Ken Albala, a noted food historian says, “Quite simply Scappi's Opera is the first modern cookbook. It is not a shorthand list of recipes to jog the professional chef's mind, it actually teaches how to cook, and is in that respect on par with the best works of Julia Child. It includes shopping advice, tips on equipment, menu organization, and even multiple variable techniques when confronted with every imaginable ingredient - including bears and hedgehogs. It is also the first fully and lavishly illustrated cookbook. Most importantly, the recipes really work and are the result of years of practical experience in the kitchen. It remains the single greatest monument of Italian cuisine, overshadowing even the great Artusi. Arguably it is among the greatest of cookbooks ever written and the recent translation of Scully finally makes it available to English speaking audiences.”
The following illustrations are from Scappi's 16th century Opera.
Scappi Meat Room
Preparing a banquet
All of the items in these recipes are available today. The vin cotto is available at specialty food stores (or can be made by reducing red wine to a syrup) and is a great little secret ingredient to enrich stocks and sauces (Mario Batali loves it). Aftelier rose essence is available from Aftelier. The amazing fennel pollen (that brings a gentle spiced sweetness to the spice mix) can be purchased at HERE. You can see the tiny golden flecks on the meat!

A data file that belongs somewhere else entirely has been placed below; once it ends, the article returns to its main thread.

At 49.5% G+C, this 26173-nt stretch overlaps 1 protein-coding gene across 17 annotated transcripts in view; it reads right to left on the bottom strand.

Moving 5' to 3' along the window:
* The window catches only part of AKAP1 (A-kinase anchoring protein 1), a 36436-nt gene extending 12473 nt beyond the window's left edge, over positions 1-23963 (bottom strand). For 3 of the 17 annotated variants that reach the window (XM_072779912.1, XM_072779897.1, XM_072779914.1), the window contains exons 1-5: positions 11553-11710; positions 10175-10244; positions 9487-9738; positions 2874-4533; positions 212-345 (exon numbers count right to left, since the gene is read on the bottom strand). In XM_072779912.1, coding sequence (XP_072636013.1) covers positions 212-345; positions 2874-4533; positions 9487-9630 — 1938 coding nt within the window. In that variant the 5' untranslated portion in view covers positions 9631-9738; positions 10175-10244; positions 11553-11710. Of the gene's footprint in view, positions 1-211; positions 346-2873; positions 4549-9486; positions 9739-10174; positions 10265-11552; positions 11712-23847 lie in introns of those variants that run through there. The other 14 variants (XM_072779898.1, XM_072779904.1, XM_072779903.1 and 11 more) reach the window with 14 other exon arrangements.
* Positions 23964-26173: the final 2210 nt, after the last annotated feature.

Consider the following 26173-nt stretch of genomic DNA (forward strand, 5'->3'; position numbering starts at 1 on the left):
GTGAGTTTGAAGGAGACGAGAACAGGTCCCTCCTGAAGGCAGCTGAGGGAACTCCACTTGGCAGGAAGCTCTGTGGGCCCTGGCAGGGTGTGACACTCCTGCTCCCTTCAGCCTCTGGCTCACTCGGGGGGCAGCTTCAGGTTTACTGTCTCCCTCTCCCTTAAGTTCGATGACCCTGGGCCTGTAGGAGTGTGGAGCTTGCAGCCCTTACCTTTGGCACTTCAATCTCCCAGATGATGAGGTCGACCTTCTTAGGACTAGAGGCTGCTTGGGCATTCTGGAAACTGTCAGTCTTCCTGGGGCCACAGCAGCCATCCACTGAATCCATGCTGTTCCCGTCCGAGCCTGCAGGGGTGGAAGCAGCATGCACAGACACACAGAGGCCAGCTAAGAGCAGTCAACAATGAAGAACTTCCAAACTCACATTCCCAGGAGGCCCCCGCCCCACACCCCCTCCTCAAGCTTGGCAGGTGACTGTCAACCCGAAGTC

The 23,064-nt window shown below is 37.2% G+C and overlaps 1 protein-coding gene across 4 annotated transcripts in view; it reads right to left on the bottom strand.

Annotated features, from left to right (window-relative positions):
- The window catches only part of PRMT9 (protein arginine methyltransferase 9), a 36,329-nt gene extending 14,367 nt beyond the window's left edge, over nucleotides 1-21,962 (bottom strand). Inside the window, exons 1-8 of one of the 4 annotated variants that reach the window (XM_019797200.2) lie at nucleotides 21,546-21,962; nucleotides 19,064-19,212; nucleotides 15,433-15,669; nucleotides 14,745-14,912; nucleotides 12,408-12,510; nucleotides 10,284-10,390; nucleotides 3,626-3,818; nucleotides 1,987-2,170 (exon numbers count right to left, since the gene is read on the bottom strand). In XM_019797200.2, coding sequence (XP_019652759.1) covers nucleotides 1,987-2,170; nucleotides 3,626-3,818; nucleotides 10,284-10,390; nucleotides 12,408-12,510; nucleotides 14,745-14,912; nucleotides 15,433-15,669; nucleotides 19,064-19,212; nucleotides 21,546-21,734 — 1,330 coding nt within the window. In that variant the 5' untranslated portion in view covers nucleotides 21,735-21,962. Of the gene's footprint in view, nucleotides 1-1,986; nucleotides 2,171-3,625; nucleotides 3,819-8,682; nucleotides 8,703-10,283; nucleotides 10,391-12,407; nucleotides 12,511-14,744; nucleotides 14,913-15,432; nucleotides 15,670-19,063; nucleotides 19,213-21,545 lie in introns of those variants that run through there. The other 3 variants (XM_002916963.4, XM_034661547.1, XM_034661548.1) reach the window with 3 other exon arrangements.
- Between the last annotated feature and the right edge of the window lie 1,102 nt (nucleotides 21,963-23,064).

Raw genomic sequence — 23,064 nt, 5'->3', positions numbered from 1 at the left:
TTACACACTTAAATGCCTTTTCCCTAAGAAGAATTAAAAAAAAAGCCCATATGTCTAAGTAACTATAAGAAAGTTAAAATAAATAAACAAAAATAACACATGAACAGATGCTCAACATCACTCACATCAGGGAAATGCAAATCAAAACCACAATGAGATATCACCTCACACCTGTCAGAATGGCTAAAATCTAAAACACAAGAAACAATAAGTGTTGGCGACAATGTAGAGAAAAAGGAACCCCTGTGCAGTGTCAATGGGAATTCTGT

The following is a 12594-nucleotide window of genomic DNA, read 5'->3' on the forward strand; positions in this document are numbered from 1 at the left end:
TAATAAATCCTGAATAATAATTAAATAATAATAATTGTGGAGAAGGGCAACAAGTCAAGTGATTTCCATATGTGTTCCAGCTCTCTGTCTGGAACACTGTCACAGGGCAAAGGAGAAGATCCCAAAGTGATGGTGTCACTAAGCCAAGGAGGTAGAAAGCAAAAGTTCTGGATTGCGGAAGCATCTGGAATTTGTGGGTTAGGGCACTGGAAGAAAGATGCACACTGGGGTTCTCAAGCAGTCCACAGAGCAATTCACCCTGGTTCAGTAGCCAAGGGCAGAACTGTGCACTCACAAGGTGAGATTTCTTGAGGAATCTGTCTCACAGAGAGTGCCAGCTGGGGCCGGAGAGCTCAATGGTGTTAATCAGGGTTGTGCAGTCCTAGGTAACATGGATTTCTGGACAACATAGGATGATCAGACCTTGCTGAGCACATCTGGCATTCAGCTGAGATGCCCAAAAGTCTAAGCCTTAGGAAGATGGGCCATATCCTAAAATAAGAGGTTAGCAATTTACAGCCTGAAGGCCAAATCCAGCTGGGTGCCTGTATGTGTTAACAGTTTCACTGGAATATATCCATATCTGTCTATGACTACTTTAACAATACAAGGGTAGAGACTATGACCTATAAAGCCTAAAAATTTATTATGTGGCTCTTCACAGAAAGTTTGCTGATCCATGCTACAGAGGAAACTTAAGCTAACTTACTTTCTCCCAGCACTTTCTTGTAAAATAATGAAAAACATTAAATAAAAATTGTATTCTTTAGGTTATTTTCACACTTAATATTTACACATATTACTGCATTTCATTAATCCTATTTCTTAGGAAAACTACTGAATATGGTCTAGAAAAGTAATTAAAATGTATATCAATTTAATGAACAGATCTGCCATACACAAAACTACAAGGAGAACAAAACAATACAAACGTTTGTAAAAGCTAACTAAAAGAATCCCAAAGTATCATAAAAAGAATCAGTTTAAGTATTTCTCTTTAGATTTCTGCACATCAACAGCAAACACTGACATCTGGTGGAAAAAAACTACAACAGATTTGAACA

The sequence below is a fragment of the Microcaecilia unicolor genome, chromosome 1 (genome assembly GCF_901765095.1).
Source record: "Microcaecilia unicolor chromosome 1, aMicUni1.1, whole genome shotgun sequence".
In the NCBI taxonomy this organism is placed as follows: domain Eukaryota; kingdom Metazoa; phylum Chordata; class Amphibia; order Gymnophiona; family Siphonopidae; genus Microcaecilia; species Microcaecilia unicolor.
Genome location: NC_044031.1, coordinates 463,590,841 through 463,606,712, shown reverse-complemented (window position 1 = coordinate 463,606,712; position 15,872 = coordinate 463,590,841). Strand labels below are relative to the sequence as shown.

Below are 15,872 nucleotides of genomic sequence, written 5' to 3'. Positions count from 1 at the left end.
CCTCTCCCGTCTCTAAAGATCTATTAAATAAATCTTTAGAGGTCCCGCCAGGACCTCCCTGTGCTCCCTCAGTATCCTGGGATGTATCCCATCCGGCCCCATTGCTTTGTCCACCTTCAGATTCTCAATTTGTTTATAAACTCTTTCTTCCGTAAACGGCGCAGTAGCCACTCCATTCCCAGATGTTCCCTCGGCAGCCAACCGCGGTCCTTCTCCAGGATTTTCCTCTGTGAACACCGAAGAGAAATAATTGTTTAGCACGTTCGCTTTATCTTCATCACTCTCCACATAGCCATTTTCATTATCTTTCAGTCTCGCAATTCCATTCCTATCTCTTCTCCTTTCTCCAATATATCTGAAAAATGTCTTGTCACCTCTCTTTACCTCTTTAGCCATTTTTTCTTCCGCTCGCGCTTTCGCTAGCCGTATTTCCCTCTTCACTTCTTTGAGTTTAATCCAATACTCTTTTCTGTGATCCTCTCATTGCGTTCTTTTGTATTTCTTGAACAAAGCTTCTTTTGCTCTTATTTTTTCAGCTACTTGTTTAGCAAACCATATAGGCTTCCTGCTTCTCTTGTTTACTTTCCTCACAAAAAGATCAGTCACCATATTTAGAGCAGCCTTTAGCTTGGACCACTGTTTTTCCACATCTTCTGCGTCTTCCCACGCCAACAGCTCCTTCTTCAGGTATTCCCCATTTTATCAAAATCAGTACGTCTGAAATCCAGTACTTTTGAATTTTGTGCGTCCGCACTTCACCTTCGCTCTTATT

Both dishes are savory, sweet and voluptuous with gorgeous textures and tastes. Make them, and binge-watch some of The Borgia's on Showtime to get you in the mood to read Kate's book.
Scappi’s Braised Beef
1 ½ lbs tenderloin of beef or use individual filets
¼ c wine
¼ c white wine vinegar
1 t each pepper, salt and fennel pollen from Marx Foods
½ t each cinnamon, ginger
¼ t cloves
1 cup malvasia, a slightly sweet white wine ( I used a Malmsey Madeira, a fortified malvasia wine)
½ c vin cotto
½ c white wine vinegar
2 drops Aftelier rose essence or 1 T rosewater
¼ lb bacon
¼ lb prosciutto
1 c prunes
1 c frozen sour cherries or ½ c dried cherries